Samuel Rush Watkins was a private in the Confederate Army, a twenty-one-year-old Southerner from Tennessee who knew about war but had never experienced it firsthand.. "With the immediacy of a dispatch from the front lines, here are Watkins' firsthand observations and recollections, from combat on the battlefields of Shiloh ("On Sunday morning, the order was given for the whole army to advance, and to attack immediately. The fire opened - a ripping, roaring boom, bang!") and Chickamauga ("We debouched through the woods, firing as we marched. The Yankee line was about two hundred yards off. In ten minutes we were face to face with the foe") to encounters with Stonewall Jackson and Robert E. Lee, from the tedium of grueling marches to the terror of fellow soldiers' deaths, from breaking bread with a Georgia family to confronting the enemy eye to eye.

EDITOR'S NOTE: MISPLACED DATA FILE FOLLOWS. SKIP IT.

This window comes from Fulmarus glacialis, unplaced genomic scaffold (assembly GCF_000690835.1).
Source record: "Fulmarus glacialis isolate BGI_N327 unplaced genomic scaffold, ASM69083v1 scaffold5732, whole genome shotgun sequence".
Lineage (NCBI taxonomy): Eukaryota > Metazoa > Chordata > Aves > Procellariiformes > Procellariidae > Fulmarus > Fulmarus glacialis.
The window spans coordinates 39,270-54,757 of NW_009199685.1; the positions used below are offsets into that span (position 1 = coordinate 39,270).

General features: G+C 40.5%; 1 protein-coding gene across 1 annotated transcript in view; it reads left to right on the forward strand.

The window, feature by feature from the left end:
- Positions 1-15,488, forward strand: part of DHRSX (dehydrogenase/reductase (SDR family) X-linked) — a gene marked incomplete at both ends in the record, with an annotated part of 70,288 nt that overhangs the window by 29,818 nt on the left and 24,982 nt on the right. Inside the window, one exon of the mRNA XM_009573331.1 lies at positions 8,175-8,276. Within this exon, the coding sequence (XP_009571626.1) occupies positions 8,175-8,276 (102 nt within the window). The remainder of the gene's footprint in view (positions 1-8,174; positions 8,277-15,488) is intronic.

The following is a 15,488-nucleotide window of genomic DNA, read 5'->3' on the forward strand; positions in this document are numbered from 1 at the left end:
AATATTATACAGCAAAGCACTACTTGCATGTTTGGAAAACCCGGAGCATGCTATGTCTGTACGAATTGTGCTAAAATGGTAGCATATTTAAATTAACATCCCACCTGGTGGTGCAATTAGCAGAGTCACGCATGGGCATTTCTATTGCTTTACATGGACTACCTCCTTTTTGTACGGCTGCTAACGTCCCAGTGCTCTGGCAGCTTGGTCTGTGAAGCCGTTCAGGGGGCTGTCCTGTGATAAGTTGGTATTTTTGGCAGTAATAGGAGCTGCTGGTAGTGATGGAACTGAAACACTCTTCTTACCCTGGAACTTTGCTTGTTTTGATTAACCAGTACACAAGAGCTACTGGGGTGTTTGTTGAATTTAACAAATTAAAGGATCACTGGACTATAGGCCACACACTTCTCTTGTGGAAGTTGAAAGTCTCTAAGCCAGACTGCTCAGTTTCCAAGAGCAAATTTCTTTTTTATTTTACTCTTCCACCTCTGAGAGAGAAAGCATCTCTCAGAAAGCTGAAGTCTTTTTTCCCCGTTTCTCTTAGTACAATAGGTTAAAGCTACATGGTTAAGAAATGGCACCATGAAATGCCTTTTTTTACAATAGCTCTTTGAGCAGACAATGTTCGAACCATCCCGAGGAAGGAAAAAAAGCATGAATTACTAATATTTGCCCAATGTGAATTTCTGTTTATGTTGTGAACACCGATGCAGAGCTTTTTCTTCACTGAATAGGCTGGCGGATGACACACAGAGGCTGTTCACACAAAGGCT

This cheerful and spunky memoir is one of the underground classics of Civil War literature, long cherished by students of the great conflict. Today's YAs and college students will like it fully as much. Sam Watkins was a young college student living in Columbia, Tennessee when the war clouds began to gather. When Tennessee prepared to secede from the Union, Watkins and his friends enlisted in a local infantry regiment, the Bigby Grays, and marched gaily off to war. The Grays soon morphed into Company H [Aytch] of the First Tennessee Infantry Regiment, and the gallant frolic swiftly became a grim and protracted struggle. Watkins stayed with his company until the end and fought through the battles of Shiloh, Corinth, Perryville, Murfreesboro, Chattanooga, Chickamauga, Missionary Ridge, and half a dozen others. He was wounded three times but managed to survive the war, and in 1881 he began to pen his memoirs. Numerous personal memoirs have come out of the Civil War, but this one deserves a special place. Not many of these accounts were written by enlisted men, and very few privates lived through such long and varied service. Of the 120 men who formed Company H, for example, only seven lived through the war. And very few memoirs, whether by officer or enlisted, have such literary merit. Watkins crafted his story with a good deal of artistic grace and style, presenting his experiences as a subplot within the larger drama of the war. He sprinkled his narrative with well-chosen examples of wit and irony, pathos and suspense. Readers will encounter a fair amount of Victorian-era floweriness, but also a series of unforgettable anecdotes and personality sketches. For those of us clinging to ourtattered copies of Watkins' story, it is good to see it reappear in a new paperback edition. This one includes a valuable introduction by M. Thomas Inge, a history and a chronology of the First Tennessee, maps, and a half-dozen articles which Sam Watkins wrote in later life. KLIATT Codes: SA*Exceptional book, recommended for senior high school students, advanced students, and adults. 1999, Plume, 274p, 21cm, map, index, 99-14337, $13.95. Ages 16 to adult. Reviewer: Raymond L. Puffer; Ph.D., Historian, Edwards Air Force Base, CA, May 2000 (Vol. 34 No. 3)